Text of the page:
Healthy Living

More Than Bones: Rheumatoid Arthritis Affects Mental Health

More Than Bones: Rheumatoid Arthritis Affects Mental Health

More Than Bones: Rheumatoid Arthritis Affects Mental Health

Most people would not think to associate painful rheumatoid arthritis (RA) with mental health issues, but a recent study has found that those living with RA are more likely to experience anxiety, depression, and even panic attacks.

People with RA are more likely to experience mental illness than the general population

The research study, performed by the Medibank Better Health Index, involved an annual Australian survey of over 50,000 individuals and found that depression impacts 22.3% of individuals with RA, as opposed to 16.3% of the general population. Yet, depression was not the only factor that showed to impact individuals with RA. Anxiety affects 21.7% of individuals with RA, as opposed to 19.2% of the general population, and panic attacks affect 7.3% of individuals with RA, as opposed to 5.8% of the general population.

“While arthritis is a physical health condition, we know it can also take a major toll on the mental wellbeing of those affected – with chronic pain, mobility loss and a reduced ability to take part in physical and social activities all playing potential roles,” said Dr. Linda Swan, Chief Medical Officer at Medibank.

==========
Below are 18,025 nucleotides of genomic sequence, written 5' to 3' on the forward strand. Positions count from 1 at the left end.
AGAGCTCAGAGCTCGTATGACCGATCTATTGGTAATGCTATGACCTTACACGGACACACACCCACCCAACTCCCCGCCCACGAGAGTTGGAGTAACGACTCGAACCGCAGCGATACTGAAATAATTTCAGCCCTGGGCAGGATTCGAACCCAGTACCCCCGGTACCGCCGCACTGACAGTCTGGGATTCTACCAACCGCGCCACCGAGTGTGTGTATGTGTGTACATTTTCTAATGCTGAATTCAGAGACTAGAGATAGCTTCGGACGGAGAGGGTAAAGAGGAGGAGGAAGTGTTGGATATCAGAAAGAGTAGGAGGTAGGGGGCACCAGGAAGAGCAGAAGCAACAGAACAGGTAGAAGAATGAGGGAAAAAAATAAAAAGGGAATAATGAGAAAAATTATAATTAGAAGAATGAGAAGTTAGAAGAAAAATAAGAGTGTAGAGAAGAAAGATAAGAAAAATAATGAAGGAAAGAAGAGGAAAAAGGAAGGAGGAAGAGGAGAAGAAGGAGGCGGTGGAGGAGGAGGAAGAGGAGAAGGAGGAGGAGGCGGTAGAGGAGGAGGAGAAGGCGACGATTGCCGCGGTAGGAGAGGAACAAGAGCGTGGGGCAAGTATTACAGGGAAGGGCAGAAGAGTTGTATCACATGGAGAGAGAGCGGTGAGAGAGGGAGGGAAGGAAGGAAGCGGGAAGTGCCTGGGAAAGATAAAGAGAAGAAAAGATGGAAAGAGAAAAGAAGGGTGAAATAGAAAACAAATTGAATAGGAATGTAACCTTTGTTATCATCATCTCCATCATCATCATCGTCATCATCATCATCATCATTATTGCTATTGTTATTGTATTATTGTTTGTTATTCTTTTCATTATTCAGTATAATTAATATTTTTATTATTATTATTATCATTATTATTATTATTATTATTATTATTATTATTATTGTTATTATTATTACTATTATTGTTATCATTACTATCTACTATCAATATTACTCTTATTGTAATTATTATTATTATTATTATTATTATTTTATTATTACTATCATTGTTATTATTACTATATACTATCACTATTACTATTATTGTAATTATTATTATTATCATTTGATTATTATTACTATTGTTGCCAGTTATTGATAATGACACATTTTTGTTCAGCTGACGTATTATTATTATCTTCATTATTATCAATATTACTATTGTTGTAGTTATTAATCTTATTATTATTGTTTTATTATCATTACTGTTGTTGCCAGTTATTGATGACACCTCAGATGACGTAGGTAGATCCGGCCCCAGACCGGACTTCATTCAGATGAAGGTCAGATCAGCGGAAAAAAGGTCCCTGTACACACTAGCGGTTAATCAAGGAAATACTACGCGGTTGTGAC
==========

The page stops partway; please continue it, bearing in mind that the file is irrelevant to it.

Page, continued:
This is connected to sleeping disorders, too

The research study also found that those with RA are 2x as likely to experience sleeping problems. In fact, 10.1% live with sleep disorders, as opposed to 5.7% of individuals among the general population. “These findings confirm how essential it is that people with arthritis take measures to not only manage the physical symptoms of the condition, but also their mental health as well, and seek support from their arthritis specialist, GP or other health professional if required,” said Dr. Swan.

According to the doctor, there are measures that individuals can take if they start to experience a decline in mental health. “If you’re at risk or currently living with the condition, consider tailoring your lifestyle to reduce certain modifiable risk factors – such as maintaining a healthy weight, and participating in regular physical activity,” she said. Many who practice mindfulness find that the technique helps to ease their stress and anxiety, while others have stated that it helps in managing their pain.

In addition, remaining moderately active and exercising gently on a regular basis can help to manage pain, while eating a healthy diet and losing weight can help to take pressure off the muscles and joints. In any case, it is always recommended to talk to a GP or a doctor about symptoms, as some lifestyle changes that work for some individuals may not necessary work well for others.

Read on to learn more about the association between rheumatoid arthritis and mental health conditions, and what you can do to prevent further complications.